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‘Victory for the underdog’

By: - Reporter / @jgamilINQ
/ 03:41 AM June 09, 2013

CELEBRITY PET Kabang strikes a pose as she faces the press upon her arrival at Ninoy Aquino International Airport Terminal 2, accompanied by veterinarian Anton Lim. RODEL ROTONI

MANILA, Philippines—It would have been the usual press conference, with photographers and TV cameramen jostling each other, trying to get a better view of their subject.

Except that instead of a glamorous model, the object of such fondness was a mongrel dog with a sweet, disfigured face.

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Such is the charisma of Kabang, the hero dog from Zamboanga who lost her snout in 2011 when she ran in front of a motorcycle, apparently to prevent her two young masters from being hit.

“It’s the first time I’ve seen the media become instant fans of their subject,” amused veterinarian Anton Lim of Team Kabang said in a press conference Saturday in Makati City to welcome the dog home to the Philippines.

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Because it would entail a “brittle procedure” that could cause complications, Kabang was not yet outfitted a prosthetic snout, leaving her tongue exposed.

But Lim and fellow Team Kabang veterinarian Edgardo Unson said Kabang could breathe, smell, eat and drink normally.

“She can chew because she still has the molars in the back and her tongue will not dry because her salivary glands are still functioning,” said Unson.

Unson added that the surgery was intended “to prevent infections and complications,” as well as to ensure that Kabang retained all physical functionality.

Lim said that after the surgery, the dog exhibited a more carefree disposition and was no longer scared to play or to be touched.

When Kabang faced the press on Saturday, it was apparent that the gaggle of photographers spooked her. But the dog remained quiet and headed straight toward Lim.

Therapy dog

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Lim described Kabang as especially sweet (malambing). “She gives good hugs. When she cuddles, all her attention is on you. Journalists in the States said she’s a good candidate for a therapy dog,” he said.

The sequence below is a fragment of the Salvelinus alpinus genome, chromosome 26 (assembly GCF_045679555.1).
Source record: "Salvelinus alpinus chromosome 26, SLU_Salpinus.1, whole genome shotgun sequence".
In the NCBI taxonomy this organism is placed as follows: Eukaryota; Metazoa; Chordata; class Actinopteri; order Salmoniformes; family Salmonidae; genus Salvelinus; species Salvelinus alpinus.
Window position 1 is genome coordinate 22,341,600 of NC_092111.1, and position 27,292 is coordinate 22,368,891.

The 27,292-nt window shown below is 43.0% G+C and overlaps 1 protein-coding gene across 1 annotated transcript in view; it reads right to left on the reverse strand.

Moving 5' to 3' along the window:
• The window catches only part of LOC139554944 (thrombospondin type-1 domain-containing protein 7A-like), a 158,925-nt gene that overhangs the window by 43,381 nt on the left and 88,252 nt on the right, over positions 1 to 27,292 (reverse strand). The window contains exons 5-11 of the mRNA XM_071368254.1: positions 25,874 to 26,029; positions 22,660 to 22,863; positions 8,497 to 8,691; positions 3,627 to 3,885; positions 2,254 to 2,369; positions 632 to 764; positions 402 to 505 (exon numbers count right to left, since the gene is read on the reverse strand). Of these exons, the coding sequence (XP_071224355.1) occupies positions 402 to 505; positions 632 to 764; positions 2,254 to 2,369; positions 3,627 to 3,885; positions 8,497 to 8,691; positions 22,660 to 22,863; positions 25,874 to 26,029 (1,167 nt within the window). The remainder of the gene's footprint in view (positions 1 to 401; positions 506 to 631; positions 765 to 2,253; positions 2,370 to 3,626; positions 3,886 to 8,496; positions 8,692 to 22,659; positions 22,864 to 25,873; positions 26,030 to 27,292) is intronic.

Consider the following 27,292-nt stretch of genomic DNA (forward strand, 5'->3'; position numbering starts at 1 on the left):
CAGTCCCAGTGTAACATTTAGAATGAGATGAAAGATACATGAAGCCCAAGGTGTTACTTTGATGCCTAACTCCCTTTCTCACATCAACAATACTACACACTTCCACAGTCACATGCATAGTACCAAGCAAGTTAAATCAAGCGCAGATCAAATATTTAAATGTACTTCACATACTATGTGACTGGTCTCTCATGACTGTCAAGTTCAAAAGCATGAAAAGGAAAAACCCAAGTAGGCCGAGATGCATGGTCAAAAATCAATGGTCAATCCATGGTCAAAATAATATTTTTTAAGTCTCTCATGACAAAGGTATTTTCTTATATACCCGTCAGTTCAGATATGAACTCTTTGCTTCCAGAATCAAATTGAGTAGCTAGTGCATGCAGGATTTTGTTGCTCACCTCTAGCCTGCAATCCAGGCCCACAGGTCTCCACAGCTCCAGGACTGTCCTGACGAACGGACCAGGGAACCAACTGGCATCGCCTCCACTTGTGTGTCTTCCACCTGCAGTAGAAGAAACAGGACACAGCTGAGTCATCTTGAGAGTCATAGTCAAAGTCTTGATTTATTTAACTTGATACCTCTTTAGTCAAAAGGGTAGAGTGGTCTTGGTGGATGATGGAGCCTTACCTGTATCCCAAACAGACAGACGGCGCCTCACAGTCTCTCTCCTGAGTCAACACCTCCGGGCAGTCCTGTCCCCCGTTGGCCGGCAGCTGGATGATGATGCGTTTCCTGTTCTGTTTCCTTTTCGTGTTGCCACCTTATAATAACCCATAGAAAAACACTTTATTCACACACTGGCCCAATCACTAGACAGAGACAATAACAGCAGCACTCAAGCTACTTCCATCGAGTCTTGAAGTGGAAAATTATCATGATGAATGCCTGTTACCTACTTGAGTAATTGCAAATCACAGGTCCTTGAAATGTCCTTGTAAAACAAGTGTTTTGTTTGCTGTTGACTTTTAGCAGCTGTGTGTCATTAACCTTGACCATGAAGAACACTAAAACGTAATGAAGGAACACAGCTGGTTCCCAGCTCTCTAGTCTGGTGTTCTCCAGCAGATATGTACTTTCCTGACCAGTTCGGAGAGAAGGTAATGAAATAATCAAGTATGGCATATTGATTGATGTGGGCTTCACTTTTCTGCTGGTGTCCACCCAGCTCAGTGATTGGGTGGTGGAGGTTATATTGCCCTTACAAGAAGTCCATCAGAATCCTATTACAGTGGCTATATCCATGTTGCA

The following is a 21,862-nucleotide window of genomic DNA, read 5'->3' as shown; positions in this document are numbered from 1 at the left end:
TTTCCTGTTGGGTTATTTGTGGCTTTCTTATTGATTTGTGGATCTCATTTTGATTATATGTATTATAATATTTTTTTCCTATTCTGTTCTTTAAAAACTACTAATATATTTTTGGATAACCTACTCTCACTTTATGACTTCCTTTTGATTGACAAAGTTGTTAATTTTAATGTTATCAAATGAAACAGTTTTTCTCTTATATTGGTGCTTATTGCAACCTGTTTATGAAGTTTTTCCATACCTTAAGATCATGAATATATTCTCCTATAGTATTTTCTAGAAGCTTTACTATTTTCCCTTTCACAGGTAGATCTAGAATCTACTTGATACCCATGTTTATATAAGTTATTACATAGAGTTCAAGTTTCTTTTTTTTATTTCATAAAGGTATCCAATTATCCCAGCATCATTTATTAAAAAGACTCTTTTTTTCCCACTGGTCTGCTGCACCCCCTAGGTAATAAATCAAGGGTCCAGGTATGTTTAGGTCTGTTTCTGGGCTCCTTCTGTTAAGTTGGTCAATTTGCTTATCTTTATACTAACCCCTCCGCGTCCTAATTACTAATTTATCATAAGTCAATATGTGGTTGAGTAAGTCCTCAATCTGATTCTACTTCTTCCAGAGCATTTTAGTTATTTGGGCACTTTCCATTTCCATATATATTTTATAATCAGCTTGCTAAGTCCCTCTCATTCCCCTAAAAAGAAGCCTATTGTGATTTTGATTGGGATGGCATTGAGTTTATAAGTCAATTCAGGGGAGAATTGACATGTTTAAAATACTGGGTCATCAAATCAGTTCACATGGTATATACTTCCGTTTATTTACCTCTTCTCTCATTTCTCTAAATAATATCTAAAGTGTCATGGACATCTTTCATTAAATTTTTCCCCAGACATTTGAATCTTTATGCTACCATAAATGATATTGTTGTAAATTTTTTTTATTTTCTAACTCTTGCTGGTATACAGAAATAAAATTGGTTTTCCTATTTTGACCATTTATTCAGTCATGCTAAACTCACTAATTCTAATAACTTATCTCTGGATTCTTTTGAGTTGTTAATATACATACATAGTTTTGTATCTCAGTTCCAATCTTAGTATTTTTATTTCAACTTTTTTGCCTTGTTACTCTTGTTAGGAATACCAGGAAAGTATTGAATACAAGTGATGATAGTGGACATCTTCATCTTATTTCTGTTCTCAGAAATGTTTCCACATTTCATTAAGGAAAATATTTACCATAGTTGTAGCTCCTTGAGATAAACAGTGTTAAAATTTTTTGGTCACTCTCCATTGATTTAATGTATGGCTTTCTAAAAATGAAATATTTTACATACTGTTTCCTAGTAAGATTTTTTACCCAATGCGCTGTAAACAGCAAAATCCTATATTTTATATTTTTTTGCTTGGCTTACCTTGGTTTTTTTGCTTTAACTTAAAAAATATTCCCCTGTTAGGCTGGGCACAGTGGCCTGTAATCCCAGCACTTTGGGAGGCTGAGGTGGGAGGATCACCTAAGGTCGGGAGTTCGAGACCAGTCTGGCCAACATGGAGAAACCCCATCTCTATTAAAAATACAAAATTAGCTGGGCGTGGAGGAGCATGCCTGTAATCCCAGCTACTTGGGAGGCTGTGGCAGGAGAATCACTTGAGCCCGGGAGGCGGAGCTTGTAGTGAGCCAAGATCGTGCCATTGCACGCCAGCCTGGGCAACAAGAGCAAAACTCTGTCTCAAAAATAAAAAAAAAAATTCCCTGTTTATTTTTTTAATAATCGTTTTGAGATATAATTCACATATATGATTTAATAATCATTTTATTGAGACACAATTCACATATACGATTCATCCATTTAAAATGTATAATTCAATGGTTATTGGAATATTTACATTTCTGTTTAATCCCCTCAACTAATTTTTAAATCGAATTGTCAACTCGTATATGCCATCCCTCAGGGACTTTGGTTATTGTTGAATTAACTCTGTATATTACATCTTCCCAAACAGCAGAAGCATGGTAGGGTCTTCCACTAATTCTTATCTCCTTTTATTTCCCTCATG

“These 18 months [since the accident], Kabang did not show any pain. She is an amazing dog,” Unson said.

The fund-raising organization Care for Kabang, launched by New York-based nurse Karen Kenngott, received donations from 45 countries and counting.

“Donations ranged from 44 cents to $1,000. Most of the donations were only a dollar or two. You would learn over Facebook some students would skip their lunch to donate. A cancer patient donated. We had a lot of overseas Filipino workers donating, too,” Lim said.

“This is a victory for the underdog,” Lim said, noting that these ordinary citizens stepped in when big animal welfare organizations refused to help Team Kabang.

“Here and in the United States and in other countries, we approached the well-known animal welfare groups, and all of them suggested euthanizing [Kabang]. They said it was too big a cost to spend on one dog,” Lim recalled.

But in her eight months in the US, Kabang would be recognized as more than just “one dog.”

In 2012, she received the Red Cross Animal Hero of the Year medal. She also received certificates of special US congressional and senatorial recognition, among other accolades.

Lim said Team Kabang and the Animal Welfare Coalition were thinking of expanding their advocacy.

“This is only the beginning. People gravitate to Kabang. She has this power, this magnet to draw people close to her. Her influence is wide. These are stories we never expected over an ‘asong-Pinoy,’ a mongrel owned by a poor family,” he said.

He said from Kabang’s story, young kids can be taught responsible pet ownership. “She saved the lives of her young masters, the message being: If you do good to someone, good will also come to you. Love begets love,” Lim said.

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TAGS: Kabang, mongrel dog, Team Kabang, underdog, Zamboanga
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